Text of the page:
Horses can easily become bored of a boring diet or routine. This is just like humans. It is possible to stimulate their minds by providing them with tasty treats and toys.
You may have heard of “pasture bullies,” which are horses who bite, kick, and bare their teeth at other horses. Bullies can not only prevent your horse’s comfortable access to hay and grass, but they can also cause stress and make them lose their appetite. Bullying is a natural part of life and can be difficult to manage. However, you cannot always keep an eye on your horses. You should avoid any aggressive behavior around horses. It might be more productive to concentrate on the bully rather than relocating it.
* Abrupt diet changes
Are your horses picky eaters? Horses will reject a change in diet, such as a shift from low-protein Bermuda Hay to Alfalfa. You should gradually change their diet over several weeks.
* Bad food
Horses can sense when food is bad or if it has been fed moldy hay. Staling is more common in hot and unclean environments. It is important to ensure that the horse’s food smells and looks right before you feed it.
* Hard work
Horses who have been subjected to a more intense work routine or worked harder can lose their appetite. This is because horses now require more hard feed, such as concentrates and less roughage. If your horse isn’t used to hard work, you can make gradual changes to its routine.
* Heat and dehydration
Horses can be discouraged from finishing their meals by hot weather or flies. Dehydration can also cause a decrease in appetite. It is important to give your horse regular baths in the summer and allow them to drink 5-10 gallons of water each day.
How do I get my horse to eat?
It is an indicator of their mood that horses eat their feed. Horses who eat their feed regularly are usually in good health. Horses that refuse to eat need your full attention and care. Finding out why your horse is refusing to eat is the first step in getting him to eat again. This could be due to a medical condition, or stress. You should consult your veterinarian to determine the extent of the problem and follow their recommendations to get your pet eating again. The hardest part of diagnosing your horse’s loss of appetite is to identify the root cause. Sometimes the problem can be as simple as anxiety or minor pain and will resolve with positive treatment. If your horse is experiencing a lack of appetite and it seems like the problem has been going on for a while, consult your veterinarian immediately. To determine the cause of your horse’s refusal to eat, a vet will run several tests. Your vet may prescribe medication or recommend a program of exercise for your horse.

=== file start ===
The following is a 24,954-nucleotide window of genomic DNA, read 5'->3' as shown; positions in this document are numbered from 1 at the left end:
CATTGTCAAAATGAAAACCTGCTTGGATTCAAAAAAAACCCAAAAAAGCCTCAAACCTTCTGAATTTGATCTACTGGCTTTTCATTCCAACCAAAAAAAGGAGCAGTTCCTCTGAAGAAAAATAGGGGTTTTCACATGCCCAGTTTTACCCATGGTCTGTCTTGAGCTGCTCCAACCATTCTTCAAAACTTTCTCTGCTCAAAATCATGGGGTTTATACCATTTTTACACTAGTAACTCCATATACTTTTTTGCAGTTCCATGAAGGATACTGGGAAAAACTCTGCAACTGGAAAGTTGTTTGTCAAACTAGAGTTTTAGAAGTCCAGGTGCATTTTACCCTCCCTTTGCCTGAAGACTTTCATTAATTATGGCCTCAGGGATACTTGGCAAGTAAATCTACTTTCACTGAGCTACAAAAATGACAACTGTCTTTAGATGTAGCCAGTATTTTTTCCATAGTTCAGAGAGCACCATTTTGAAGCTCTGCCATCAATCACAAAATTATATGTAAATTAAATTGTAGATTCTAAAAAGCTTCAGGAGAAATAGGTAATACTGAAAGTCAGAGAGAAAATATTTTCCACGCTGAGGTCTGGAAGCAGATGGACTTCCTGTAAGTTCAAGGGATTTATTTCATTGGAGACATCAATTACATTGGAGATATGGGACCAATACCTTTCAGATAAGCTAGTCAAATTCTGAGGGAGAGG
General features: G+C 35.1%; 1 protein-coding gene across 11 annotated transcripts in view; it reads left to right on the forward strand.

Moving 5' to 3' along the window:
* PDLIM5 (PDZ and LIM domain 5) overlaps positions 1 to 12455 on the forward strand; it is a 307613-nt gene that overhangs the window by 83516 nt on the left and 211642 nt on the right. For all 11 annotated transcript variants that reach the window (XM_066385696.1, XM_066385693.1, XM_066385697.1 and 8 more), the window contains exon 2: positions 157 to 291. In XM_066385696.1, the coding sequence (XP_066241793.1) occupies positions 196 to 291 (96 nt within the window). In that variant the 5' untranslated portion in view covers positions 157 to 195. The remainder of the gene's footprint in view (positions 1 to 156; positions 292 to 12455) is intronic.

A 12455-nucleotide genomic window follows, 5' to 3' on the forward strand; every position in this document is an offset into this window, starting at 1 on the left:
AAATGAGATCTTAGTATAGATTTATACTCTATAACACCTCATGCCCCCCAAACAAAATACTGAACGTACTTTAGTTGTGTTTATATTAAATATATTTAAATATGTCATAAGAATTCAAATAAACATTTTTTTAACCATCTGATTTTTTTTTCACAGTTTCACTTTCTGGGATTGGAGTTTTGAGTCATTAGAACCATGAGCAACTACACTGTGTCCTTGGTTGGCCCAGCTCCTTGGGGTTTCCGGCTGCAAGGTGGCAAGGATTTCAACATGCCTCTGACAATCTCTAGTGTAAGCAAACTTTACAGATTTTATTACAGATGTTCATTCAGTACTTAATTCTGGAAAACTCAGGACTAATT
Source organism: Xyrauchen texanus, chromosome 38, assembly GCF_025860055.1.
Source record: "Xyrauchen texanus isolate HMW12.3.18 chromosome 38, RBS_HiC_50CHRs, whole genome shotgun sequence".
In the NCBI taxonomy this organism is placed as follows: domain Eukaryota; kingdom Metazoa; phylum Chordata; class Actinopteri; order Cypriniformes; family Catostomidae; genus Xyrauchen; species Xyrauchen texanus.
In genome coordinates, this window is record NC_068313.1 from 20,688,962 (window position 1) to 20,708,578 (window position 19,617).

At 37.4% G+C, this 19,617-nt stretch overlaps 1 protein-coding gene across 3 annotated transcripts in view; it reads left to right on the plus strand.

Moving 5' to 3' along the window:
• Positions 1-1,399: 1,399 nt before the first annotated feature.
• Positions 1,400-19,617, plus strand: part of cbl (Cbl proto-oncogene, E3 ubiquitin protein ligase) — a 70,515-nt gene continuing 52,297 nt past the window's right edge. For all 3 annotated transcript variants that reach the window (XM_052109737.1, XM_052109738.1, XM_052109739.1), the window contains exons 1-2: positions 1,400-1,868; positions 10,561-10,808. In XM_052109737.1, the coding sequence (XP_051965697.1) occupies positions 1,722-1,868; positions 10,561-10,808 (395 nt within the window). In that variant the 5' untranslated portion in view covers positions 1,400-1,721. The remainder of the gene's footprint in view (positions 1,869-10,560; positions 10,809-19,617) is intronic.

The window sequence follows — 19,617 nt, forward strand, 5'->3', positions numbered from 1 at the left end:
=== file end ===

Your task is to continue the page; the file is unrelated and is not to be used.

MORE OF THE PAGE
How long can a horse live without eating?
Horses can’t live without water for more than a few days. Horses can live longer than humans without food, but in fragile and cruel states. Horses can live for up to three weeks without eating. Horses that are starved develop health problems within one to two days. Although there are not many studies that can determine how long horses can go without food, some evidence indicates that horses who have been abused can live for several days without being fed. Horses are used to eating grass most of the day so a hungry horse can be vulnerable to serious medical conditions such as gastric ulcers or colic. A starving horse will slowly lose muscle mass and weaken its immune system. It will be more susceptible to viral and bacterial infections, poor blood circulation and organ failure. You should immediately notify your local animal welfare agency or 911 if you suspect that your horse has been abused. If you suspect that a horse is being mistreated, I have written an article.
What makes old horses stop eating?
Old horses can be finicky eaters. They will refuse to eat hay or grains that are not good, even if it is better than the younger horses. Old horses might not eat feed that is too salty, or contains even the smallest amount of mold. Old horses may also become sick and refuse food. Call a veterinarian if your horse continues to refuse to eat the feed and hay that you are sure it needs.
My horse is no longer eating grains, but only hay.
Horses that have been treated for an illness may not want to eat grains but will eat hay and grass. This is a common occurrence in horses with equine stomach ulcer syndrome. Horses with equine gastric ulcer syndrome often eat hay once they feel better. They then gradually regain their appetite and start to eat grains again.